Mr Blatt took care of those needs by setting Dennis up with a place of his own, buying him some decent clothes, and opening a bank account with enough money to tide him over until he could get a job. Thus prepared, Dennis disappeared from the family home on the day after his sixteenth birthday.

Mrs Blatt was furious. The young scoundrel had run off without even starting his daily chores. ‘I’m calling the police,’ she declared.

‘That would be unwise,’ said Mr Blatt. ‘You can still see the marks of the last beating you gave him.’

‘Humph. Who’s going to do his chores then?’

‘You have two daughters to help you with those.’

‘Aargh!’ wailed Mrs Blatt. ‘What did I do to deserve this?’

‘Quite a lot, actually,’ said Mr Blatt, and nimbly ducked the coffee mug that she threw at him.


Dennis woke up disoriented. He knew he wasn’t in his bed because whatever he was lying on was much too hard—and his head hurt. He groaned. His senses returned slowly. The last thing he remembered was leaving the theatre and walking toward the street. And then…and then…yes, a girl asked him for money. He refused…and then he heard a voice behind him, and everything went blank. The little cow must have had an accomplice. Maybe a boyfriend. Maybe a girlfriend. Maybe a whole gang of ‘em.

He felt chilly lying on the cold surface of the alley. The crooks had left him in nothing but his underwear and socks. His shirt, jacket, designer jeans and shoes were all gone—and all of them brand new that day. And with them went everything that he had in his pockets. He climbed unsteadily to his feet and waited for the alley to stop spinning. The rough paving hurt the tender soles of his feet. ‘Aw man!’ he said.

He walked gingerly to the street, taking care to avoid the roughest ground, and sank onto a bench by a bus stop. There weren’t many people about. Just a couple of old ladies.

Mabel and Clara were lovable old dears who earned their living kidnapping wealthy men and taking some of the weight out of their wallets. They never stole much. The victim would wonder what he had spent his money on, but he never suspected that it had been stolen. Nor did he remember spending time with the two charming old ladies. Clara was a skilled alchemist who took care of that with one of her potions. It gave the victim just a short term loss of memory. Nothing to worry about, really.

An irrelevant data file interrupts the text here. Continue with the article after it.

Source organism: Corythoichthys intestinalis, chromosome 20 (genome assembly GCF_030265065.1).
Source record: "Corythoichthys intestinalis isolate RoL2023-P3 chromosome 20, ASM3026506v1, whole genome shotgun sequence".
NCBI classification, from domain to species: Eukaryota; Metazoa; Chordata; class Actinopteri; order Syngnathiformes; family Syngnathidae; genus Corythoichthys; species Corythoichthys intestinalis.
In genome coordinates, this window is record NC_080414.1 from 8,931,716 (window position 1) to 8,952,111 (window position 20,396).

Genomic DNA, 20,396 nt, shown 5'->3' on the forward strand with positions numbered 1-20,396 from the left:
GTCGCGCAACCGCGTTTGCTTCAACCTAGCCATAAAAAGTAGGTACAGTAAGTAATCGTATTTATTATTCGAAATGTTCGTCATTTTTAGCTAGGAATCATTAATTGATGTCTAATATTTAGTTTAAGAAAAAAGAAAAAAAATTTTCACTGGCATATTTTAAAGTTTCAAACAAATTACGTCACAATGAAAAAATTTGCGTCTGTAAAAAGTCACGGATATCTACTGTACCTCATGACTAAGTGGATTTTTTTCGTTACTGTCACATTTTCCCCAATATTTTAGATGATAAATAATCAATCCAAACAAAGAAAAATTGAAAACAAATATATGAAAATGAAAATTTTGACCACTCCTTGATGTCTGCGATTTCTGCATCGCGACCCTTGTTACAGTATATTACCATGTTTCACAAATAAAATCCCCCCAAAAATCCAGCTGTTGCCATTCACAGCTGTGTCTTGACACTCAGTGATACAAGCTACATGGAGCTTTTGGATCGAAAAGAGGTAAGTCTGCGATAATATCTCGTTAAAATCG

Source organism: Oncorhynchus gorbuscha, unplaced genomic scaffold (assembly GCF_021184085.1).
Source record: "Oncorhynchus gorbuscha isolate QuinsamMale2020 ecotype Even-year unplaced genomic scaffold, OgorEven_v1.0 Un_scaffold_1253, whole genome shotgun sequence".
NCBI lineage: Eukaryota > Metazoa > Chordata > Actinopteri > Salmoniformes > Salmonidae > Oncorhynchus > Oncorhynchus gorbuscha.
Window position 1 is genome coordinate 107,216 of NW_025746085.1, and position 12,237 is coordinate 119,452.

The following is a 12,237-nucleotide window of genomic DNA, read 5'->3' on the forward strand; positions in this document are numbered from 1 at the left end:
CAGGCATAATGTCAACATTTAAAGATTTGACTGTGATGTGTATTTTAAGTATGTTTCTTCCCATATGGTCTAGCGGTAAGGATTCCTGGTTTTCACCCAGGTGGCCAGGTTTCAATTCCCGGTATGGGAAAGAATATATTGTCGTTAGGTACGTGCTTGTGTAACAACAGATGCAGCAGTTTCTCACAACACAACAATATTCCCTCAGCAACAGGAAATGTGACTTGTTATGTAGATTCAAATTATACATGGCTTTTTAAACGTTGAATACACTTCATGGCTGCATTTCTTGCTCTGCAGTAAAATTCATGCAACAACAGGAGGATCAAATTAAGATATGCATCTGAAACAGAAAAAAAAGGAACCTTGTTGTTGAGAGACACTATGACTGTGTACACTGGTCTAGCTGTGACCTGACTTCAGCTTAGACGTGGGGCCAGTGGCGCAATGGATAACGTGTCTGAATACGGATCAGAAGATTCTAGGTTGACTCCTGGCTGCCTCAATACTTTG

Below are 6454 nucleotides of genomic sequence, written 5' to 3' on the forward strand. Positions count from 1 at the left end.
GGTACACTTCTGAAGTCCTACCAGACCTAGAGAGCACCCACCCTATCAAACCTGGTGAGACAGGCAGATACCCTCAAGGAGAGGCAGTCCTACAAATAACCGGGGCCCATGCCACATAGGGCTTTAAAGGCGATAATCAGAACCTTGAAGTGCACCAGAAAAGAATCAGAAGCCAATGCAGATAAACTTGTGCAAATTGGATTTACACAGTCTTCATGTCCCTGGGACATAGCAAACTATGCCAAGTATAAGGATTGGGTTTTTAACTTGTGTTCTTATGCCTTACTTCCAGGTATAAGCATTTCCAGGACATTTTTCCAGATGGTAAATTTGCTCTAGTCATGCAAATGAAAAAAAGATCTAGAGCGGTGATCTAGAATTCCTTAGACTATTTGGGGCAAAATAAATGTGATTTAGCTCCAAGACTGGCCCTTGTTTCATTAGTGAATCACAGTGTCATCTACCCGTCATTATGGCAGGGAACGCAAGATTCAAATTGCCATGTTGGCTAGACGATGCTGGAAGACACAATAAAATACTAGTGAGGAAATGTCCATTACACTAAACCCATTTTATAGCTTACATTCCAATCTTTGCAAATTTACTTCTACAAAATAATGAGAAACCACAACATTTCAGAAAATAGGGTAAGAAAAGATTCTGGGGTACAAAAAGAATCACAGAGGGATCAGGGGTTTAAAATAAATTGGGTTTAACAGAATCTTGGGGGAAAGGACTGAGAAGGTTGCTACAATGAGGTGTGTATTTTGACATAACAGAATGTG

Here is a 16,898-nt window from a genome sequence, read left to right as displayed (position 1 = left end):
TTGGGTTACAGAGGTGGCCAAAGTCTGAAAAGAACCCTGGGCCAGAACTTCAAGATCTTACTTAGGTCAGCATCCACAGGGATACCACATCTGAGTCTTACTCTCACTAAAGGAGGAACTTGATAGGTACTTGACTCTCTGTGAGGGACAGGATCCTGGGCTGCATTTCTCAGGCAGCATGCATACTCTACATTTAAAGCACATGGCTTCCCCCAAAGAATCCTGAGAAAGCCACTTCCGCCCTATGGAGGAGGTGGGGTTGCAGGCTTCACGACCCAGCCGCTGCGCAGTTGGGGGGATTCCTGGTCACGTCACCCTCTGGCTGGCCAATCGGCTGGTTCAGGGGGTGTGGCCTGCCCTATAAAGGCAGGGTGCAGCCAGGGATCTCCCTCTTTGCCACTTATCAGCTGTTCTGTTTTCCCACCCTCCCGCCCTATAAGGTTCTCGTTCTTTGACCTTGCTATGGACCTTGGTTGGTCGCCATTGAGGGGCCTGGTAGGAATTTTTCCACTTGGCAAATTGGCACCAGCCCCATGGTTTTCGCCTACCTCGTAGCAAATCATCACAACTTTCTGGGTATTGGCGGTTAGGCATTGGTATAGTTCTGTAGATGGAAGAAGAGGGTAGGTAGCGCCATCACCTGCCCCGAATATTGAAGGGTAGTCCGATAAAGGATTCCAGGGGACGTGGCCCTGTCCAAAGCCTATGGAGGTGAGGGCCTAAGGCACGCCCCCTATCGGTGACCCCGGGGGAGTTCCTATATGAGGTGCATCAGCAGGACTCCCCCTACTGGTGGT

Tonight, the ladies had been out of luck. There were few men alone on the streets, and none of them looked wealthy enough to be worth kidnapping. Then Mabel spied the strange boy sitting at the bus stop in his muddy underpants.

‘Oh look, Clara,’ said Mabel. ‘There’s a young man sitting on that bench. He doesn’t look very well.’

‘Do you think he’s rich?’ enquired Clara.

‘It’s hard to tell. He’s not wearing any clothes.’

‘He must be a pervert,’ said Clara, reaching into her bag for a can of pepper spray.

‘No, I think he’s been mugged.’

‘Mugged?’ Clara reluctantly released her grip on the pepper spray.

‘Yes. I think someone hit him on the head and stole all his things.’

‘What makes you think that, love?’

‘It’s hardly the time or place for the young man to be sunbathing, dear.’

‘Oh, the poor lad. We should take him home.’

‘Whatever for? He’s got no money, and nobody would want to buy his socks and underpants.’

‘Perhaps not, but we could sell him.’

‘Clara! How could you think of doing such a thing?’

‘We’ve done it before.’

‘Yes, but that one was such a horrible man. We did the world a favour.’

‘True … but this one’s such a fine looking boy. He should be worth something to somebody.’ She paused and took another look at Dennis, taking in his slim, well proportioned body. ‘Maybe we should take him home anyway and have a wee think about it.’

‘No, not for ransom. That’s much too risky.’

‘How about a finder’s fee then? The Hunk-i-Tonk Club is always looking for young dancers. Madam DeVine would pay us a handsome finder’s fee for such a fine looking boy.’

‘But we don’t know a thing about him. He might not want to be a dancer.’

‘Then let’s take him home and find out, shall we? If it doesn’t work out, a drop of potion will make him forget all about us.’

Dennis heard them chatting, and looked up. The old bats were staring at him in a most disturbing manner. ‘What are you staring at?’ he demanded.

‘Are you feeling alright, dear?’ asked Mabel.

‘Why shouldn’t I be?’

‘You look lost, sitting there in nothing but your muddy underpants.’

‘Go away! I’m just having a rest before heading home.’

‘I really think you should let us take you home in our car. You’ll catch your death of cold if you stay here like that.’

Dennis didn’t want any help from these old trout. They were women, weren’t they? Oh god how he hated them all! On the other hand, he was a long way from home, and he had no hope of walking all that way in what was left of his socks. Perhaps he would be wise to swallow his pride and accept their help. Just a ride home in their car. Nothing to worry about, really.

‘Well, okay,’ he muttered. ‘I guess I could use a bit of help. Is your car parked near here?’

‘Not far, dear,’ said Clara. ‘Just down the street a little way.’

Dennis stood up, swayed, and almost fell. Mabel and Clara each grabbed an arm and half carried him to their car. Clara climbed into the driving seat. Mabel rode shotgun. Dennis sat jammed between the two of them. ‘There would be more room for me in the back,’ he said, embarrassed by their proximity to his unclothed body.

‘You’ll be warmer here in front with us,’ said Mabel, resting a cold bony hand on his thigh. Dennis shuddered.

‘What is your name, dear?’

‘Dennis. Dennis Blatt.’